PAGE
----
It has been a recent fantasy that since 1990 the 'bad old days' of hooliganism had been expunged from football. That it had instead been replaced with a family-friendly inclusive and modern way of supporting teams and following the game. Something that meant that 'being a fan' was paying for a Sky Sports subscription, rather than actually attending matches and experiencing the game itself. A more distant and impersonal attachment to sport, something that allowed for a global reach, that was more like marketing a brand, and was to many something that started to feel plastic and hollow. Football support, that is watching and not playing, is about the crowd and belonging. This is something that Bill Buford recognised.
'Among the Thugs' (1990) by Bill Buford captures a certain restless self-destructive energy that describes the society of the hooligan. A willing giving of the self to the crowd, to throw away individuality into a nihilistic ecstasy of frenzied togetherness. The wish to belong, to be part of something, and to feel that you are special in that. What makes you worthy is ironically that you have given up your personality for membership of the crowd, you have ceased being singular and are now part of a collective. That this collective is dedicated to violence is bizarre, irrational, even utterly foolish, but more than the collective wish to enjoy music or sport or be together in some ideological spirit, instead the hooligan embraces their outsider otherness, their wilful destructive hate. It is more enlivening, more thrilling, more real, because it is so anti-conventional. A line has been crossed. It is this 'line' that Buford seeks to describe in other crowd behaviours; the Yugoslav protest turned violent, the football crowd pushing themselves to cross the street, and in doing so make a physical sign that they have transgressed the rules of normalcy and that now, anarchy rules, the mob rules. Standard practice is being, temporarily, abandoned in favour of; self-abnegation, public destruction, social disorder, and the joy, the thrill, the excitement of violence. Whether an individual participant threw a punch or not, they were there when it all "went off."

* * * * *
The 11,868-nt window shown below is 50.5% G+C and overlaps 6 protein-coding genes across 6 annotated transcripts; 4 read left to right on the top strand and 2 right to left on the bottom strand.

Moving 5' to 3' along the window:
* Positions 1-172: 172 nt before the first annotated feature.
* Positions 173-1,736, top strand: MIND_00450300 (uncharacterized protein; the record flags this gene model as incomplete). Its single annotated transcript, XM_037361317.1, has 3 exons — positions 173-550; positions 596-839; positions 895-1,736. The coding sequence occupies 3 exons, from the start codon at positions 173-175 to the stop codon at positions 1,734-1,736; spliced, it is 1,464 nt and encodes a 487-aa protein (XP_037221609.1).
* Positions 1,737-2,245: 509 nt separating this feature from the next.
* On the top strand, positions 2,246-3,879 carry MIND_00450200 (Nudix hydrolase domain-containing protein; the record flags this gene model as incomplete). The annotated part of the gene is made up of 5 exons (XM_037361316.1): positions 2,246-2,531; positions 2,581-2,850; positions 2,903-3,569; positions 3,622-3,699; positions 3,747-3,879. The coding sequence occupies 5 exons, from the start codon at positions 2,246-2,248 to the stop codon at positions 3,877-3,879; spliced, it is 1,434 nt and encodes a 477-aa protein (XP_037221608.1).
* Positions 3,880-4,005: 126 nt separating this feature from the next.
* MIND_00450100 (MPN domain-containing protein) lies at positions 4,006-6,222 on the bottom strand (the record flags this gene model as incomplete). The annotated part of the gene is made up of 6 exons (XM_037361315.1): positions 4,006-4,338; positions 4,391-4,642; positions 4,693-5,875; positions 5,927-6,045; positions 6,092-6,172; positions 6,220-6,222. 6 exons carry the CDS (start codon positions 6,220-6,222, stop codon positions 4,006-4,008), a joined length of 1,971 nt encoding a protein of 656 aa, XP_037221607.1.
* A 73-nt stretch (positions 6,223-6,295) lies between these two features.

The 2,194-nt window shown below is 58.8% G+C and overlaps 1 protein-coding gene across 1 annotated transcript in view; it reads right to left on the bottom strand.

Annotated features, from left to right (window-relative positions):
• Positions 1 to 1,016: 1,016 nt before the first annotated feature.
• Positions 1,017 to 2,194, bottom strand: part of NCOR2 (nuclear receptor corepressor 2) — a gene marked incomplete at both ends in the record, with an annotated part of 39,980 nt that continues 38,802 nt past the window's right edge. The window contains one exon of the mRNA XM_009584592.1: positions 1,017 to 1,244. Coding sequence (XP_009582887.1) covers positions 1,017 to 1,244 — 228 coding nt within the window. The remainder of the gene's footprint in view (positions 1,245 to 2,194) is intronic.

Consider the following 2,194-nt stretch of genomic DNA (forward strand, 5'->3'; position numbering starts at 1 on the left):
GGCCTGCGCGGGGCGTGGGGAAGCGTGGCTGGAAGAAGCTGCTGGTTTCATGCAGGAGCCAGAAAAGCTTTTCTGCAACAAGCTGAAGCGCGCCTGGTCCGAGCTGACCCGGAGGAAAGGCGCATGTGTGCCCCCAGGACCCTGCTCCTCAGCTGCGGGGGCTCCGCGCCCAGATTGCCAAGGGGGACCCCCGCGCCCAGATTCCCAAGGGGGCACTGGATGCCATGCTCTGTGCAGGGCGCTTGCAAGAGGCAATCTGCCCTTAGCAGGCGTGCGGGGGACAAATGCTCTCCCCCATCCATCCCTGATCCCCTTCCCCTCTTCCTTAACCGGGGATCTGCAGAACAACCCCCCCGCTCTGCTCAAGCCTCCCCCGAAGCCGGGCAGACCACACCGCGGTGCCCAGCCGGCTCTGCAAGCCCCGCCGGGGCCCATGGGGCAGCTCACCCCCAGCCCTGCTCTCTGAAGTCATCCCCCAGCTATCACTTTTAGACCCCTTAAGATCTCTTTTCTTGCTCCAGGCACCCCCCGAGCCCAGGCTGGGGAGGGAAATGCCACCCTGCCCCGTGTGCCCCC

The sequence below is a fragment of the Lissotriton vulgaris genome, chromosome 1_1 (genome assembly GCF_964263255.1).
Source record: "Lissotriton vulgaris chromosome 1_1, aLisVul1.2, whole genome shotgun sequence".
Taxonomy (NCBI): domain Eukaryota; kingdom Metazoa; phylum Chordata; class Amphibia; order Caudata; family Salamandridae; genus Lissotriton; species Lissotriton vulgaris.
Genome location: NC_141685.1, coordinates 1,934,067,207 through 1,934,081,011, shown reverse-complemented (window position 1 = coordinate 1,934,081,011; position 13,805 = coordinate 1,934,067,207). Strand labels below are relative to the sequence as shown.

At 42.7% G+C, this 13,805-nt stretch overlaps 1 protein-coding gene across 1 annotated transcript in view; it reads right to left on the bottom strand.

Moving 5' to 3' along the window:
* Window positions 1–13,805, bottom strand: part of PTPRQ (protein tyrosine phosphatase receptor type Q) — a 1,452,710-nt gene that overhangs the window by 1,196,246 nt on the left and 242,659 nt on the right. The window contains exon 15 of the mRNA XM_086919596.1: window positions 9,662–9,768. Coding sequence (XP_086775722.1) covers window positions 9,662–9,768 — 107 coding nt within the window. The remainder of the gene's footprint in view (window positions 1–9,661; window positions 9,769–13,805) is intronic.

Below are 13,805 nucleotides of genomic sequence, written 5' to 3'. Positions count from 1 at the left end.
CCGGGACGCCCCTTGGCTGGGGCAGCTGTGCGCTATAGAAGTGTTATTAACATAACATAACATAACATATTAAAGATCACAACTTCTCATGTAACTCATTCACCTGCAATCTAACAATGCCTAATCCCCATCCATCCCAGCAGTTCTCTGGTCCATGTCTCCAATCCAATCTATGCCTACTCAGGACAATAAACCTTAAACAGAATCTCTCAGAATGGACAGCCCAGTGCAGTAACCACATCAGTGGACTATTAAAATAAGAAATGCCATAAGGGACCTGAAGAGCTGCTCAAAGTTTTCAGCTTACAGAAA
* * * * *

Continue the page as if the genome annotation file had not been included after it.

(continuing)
Joe Kennedy's 'Games Without Frontiers' (2016) also points to another development in this resurgent hooligan attitude in football. That it is the working-class man's game and that the behaviours that they, the ultras, engage in are those that are 'true' to the authentic British male's experience. This experience rejects the hollow and plastic commodification of the game, but it also rejects the perceived middle-class gentrification of what is 'theirs' in another way. It labels the social improvements (as I would see it) of anti-racism, anti-misogyny, anti-homophobia (in short, anti-bigotry) as itself being unauthentic to the British working-class. A nonsense that effectively denies the fact that any working-class person could ever be anti-racist (f.e.) without being either a class traitor or a fake. So, something that started being about rejecting commercialisation of sport is now about the definition of what 'real' British maleness is, or at least, this is what the politicisation leads towards. And what counts as 'real' is the anti-feminist, anti-Islam, anti-immigration agenda of the far-right, which portrays itself as the 'real' voice of the working-class.
Racially abusing a black player on the other team therefore is, in this mindset, merely a case of a 'bit of banter', as it wasn't directed at all black players on both sides, it was just 'part of the game', just a bit of ridiculing the opposition and what if the middle-class PC SJW snowflakes don't like the language used, it's 'only words'.